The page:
Snakes exploring Pipelines – A “System Engineering and Management” Project

Part 4: Jenkins and Wrap Up

This series of blog entries describes a student project focused on developing an application by using methods like pair programming, test driven development and deployment pipelines.

Our first blog entry for this year will at the same time be the final one for this project as well, but to ease your pain of separation, we saved a highlight for the very end: Jenkins integration!
Starting with a short introduction to Jenkins, in this entry we’ll guide you through installation and configuration.

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Snakes exploring Pipelines – A “System Engineering and Management” Project

Part 3: Coding Guidelines

This series of blog entries describes a student project focused on developing an application by using methods like pair programming, test driven development and deployment pipelines.

An important part of any professional software development process (like ours 😀 ) are coding guidelines and methodologies, so we’ll deal with these in today’s blog entry. A fancy system we learned about in the course was the 12 factor methodology. It is mainly applicable for web-based, software as a service (SaaS) applications and defines high-level aspects an application should follow in order to remain robust and maintainable throughout its lifecycle.

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Snakes exploring Pipelines – A “System Engineering and Management” Project

Part 2: Initial Coding

This series of blog entries describes a student project focused on developing an application by using methods like pair programming, test driven development and deployment pipelines.

Onwards to the fun part: The actual coding! In this blog entry, we will focus on test-driven development. Like we learned in the course, the very first task to do was to set up unit tests with JUnit, and so we did. As a quick reminder (or an introduction) the basic concept of test driven development:

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Snakes exploring Pipelines – A “System Engineering and Management” Project

Part 1: Tool Setup

This series of blog entries describes a student project focused on developing an application by using methods like pair programming, test driven development and deployment pipelines.

Welcome to the next part our project, on its way to become the Snake game with the very best underlying code base ever. (If you somehow missed the introduction to our project, you may want to give it a read: Click ) Today, we’ll take a look at the most important tools we use for building and versioning our code: Eclipse, Gradle and Github.

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Snakes exploring Pipelines – A “System Engineering and Management” Project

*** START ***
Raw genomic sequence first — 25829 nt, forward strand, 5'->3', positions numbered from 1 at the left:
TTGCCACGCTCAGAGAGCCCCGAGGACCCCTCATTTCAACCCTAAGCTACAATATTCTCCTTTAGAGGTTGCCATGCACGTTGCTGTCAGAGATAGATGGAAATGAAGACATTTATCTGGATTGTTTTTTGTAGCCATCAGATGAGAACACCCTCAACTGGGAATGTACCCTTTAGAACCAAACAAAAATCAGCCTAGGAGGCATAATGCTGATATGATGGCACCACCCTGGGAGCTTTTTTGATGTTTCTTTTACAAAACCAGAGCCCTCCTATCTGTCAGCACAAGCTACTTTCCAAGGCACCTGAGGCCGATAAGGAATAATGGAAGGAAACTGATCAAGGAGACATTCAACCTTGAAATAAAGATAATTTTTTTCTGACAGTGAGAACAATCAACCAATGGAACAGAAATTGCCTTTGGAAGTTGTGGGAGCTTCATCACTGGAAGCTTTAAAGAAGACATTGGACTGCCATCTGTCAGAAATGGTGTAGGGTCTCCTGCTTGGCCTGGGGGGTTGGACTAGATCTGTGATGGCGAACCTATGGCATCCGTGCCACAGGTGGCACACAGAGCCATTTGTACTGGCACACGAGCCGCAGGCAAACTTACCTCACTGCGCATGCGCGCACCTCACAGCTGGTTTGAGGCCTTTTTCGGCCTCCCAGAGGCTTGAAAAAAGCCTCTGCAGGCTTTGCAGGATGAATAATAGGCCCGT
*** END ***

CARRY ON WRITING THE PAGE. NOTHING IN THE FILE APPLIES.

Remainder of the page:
Part 0: Introduction

This series of blog entries describes a student project focused on developing an application by using methods like pair programming, test driven development and deployment pipelines.

Once upon a time, which was about one and a half months ago, an illustrious group of three students found together, united by the shared interest to learn more about systems engineering and software development in the aptly named course “System Engineering and Management”.

As we had to choose a project to work on for the course, we decided to explore modern, professional development methodologies as employed in software development companies.
In particular, we wanted to focus on pair programming and test driven development with unit tests for the actual coding, as well as using a build and deployment pipeline for continuous integration, supported by tools and a version control system.
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Malvertising – Part 1: Internet advertising basics

bildschirmfoto-2016-10-03-um-20-53-58Imagine surfing the web on a normal trustworthy website. On the top of the page you see an ad for something that interests you, e.g. the newest smartphone you like for an unbelievable cheap price. You click on the ad. Why wouldn’t you? You’re on a trustworthy site after all. The ad turns out to be a hoax, there are no smartphones for a price that cheap. Over the next few days you notice some strange behaviour from your computer.  Turns out, your computer is infected with some malware. How could this happen? In this case, you’ve been a victim of malvertising. Malvertising is a word composed of Malware and Advertising. As you probably already suspect right now, it means infecting users with malware via advertising on the internet. In this series of articles, I want to give you an introduction to malvertising, first by looking at some basics of advertising on the internet.

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